I've been thinking about Banksy's post on Greenbelt, and the discussion that the Sunday service generated on Greenbelt's own website. I was going to write some further comments about what I thought was bad about it (and some about what was good) but the more I've pondered, the more I want to go back to first principles. So a short (three or four post) sequence on worship, to put my criticisms of GB in context.
This post is really some ground clearing thoughts.
a) Worship doesn't have to involve God. That is, something can be worshipped without being God - money, power, celebrity and so on. Worship is essentially about giving worth _to_ something, praising it and celebrating it.
b) The claim of the believer is that the worship of the living God gives life, whereas worship of anything else (dead gods/idols) bleeds life away.
c) Worship (good worship) normally requires some form of ecstasy, which is not a comment about little yellow pills, rather that the person sharing in the worship should be in some way taken 'out of themselves'. Ecstasy in this sense doesn't have to be an awe-inspiringly joyful and eye-popping flashes of light (though it can be those things); it can be the 'still small voice of calm'.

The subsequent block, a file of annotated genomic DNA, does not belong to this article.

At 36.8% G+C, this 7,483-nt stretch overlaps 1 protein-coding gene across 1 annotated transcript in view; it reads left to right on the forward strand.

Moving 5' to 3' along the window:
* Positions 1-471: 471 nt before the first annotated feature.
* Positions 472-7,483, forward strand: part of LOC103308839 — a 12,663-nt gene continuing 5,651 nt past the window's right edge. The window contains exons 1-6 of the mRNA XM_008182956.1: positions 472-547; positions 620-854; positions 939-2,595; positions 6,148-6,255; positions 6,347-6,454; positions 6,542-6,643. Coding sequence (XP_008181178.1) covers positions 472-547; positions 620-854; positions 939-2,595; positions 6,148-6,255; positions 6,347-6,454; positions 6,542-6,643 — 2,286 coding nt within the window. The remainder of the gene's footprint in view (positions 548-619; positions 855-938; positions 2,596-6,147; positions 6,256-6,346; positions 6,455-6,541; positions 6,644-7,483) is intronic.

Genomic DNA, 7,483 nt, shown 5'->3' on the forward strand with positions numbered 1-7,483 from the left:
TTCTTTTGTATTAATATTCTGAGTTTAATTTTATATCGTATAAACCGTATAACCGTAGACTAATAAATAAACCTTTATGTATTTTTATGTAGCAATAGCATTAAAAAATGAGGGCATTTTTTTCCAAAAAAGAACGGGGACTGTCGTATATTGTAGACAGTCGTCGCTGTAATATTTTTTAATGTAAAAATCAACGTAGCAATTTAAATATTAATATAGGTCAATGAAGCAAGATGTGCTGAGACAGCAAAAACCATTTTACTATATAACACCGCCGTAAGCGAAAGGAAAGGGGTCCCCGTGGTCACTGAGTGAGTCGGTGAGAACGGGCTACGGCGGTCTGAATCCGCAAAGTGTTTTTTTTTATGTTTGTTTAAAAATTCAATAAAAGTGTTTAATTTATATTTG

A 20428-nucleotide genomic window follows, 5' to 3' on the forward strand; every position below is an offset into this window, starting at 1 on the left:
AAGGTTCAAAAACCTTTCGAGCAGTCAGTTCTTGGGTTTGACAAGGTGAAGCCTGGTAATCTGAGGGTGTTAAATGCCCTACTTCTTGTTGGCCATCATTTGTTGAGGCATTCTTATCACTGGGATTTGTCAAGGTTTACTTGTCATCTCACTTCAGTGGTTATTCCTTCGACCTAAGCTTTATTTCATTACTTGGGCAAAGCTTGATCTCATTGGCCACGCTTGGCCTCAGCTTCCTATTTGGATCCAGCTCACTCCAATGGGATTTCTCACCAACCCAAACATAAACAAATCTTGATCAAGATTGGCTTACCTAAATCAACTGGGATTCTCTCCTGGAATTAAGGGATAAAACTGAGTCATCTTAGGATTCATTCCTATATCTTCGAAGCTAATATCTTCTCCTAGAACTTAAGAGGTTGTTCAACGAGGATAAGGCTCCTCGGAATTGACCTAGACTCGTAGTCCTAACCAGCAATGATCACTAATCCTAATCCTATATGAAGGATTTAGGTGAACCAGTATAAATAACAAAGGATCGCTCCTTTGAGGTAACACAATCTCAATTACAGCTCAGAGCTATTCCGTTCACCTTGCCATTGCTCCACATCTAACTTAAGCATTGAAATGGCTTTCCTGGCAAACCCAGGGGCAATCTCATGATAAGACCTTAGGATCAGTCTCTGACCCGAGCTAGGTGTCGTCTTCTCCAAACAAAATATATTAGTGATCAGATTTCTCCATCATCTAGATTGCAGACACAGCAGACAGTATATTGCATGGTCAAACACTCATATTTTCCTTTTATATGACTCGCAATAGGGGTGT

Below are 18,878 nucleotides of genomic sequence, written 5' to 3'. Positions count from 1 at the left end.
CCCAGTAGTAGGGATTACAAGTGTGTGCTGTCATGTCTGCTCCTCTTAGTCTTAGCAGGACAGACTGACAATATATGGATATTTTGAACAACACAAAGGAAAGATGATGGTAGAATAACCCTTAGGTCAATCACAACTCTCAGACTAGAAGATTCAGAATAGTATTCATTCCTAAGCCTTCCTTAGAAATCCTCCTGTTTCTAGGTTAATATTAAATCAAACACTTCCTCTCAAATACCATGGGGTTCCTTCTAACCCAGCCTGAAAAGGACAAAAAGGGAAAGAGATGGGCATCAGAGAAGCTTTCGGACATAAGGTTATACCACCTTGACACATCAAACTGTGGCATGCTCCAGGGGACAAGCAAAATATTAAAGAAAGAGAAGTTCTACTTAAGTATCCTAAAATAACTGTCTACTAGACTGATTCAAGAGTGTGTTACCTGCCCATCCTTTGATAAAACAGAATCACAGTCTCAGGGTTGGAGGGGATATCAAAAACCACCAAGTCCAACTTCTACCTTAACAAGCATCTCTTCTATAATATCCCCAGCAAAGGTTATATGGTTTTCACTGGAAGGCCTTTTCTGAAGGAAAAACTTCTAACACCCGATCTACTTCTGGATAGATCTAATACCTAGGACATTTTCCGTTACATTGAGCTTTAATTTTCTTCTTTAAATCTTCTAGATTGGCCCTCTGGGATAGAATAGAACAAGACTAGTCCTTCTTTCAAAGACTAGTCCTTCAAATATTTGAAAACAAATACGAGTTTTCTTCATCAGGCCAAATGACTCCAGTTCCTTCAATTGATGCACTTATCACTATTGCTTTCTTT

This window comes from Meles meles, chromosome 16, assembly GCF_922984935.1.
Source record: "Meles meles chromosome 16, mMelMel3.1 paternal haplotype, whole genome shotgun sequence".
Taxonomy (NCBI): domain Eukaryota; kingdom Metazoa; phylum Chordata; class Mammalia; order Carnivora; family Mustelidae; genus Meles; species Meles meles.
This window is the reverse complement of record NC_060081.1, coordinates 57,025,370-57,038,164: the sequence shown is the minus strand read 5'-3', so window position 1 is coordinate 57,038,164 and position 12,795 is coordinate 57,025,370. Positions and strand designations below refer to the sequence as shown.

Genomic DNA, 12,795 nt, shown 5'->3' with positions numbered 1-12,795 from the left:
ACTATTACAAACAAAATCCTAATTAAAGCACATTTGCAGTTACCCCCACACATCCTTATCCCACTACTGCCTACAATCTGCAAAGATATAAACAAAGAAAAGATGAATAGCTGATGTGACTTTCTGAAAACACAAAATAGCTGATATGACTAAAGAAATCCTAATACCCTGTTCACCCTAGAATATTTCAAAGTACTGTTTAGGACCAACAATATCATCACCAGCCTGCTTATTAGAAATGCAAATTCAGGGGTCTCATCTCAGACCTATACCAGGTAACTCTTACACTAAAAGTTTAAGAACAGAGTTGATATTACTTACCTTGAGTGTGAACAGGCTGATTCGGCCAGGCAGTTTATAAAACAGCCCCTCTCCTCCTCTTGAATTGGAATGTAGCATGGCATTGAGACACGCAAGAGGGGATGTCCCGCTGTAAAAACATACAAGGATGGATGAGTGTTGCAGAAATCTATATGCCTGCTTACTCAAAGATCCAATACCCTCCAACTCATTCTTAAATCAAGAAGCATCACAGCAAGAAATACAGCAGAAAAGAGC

d) Another way to describe this is to talk about a sense of transcendence, that those sharing in the worship become aware of something bigger than their own preferences and concerns. That 'something bigger' may or may not be God.
e) An example of worship which is transcendent but not necessarily 'of God' is this:
In the next post I want to talk about what makes 'worship' into 'Christian worship'.
Other posts in this series:
What makes worship distinctively Christian
Participation and Performance
Worship is useless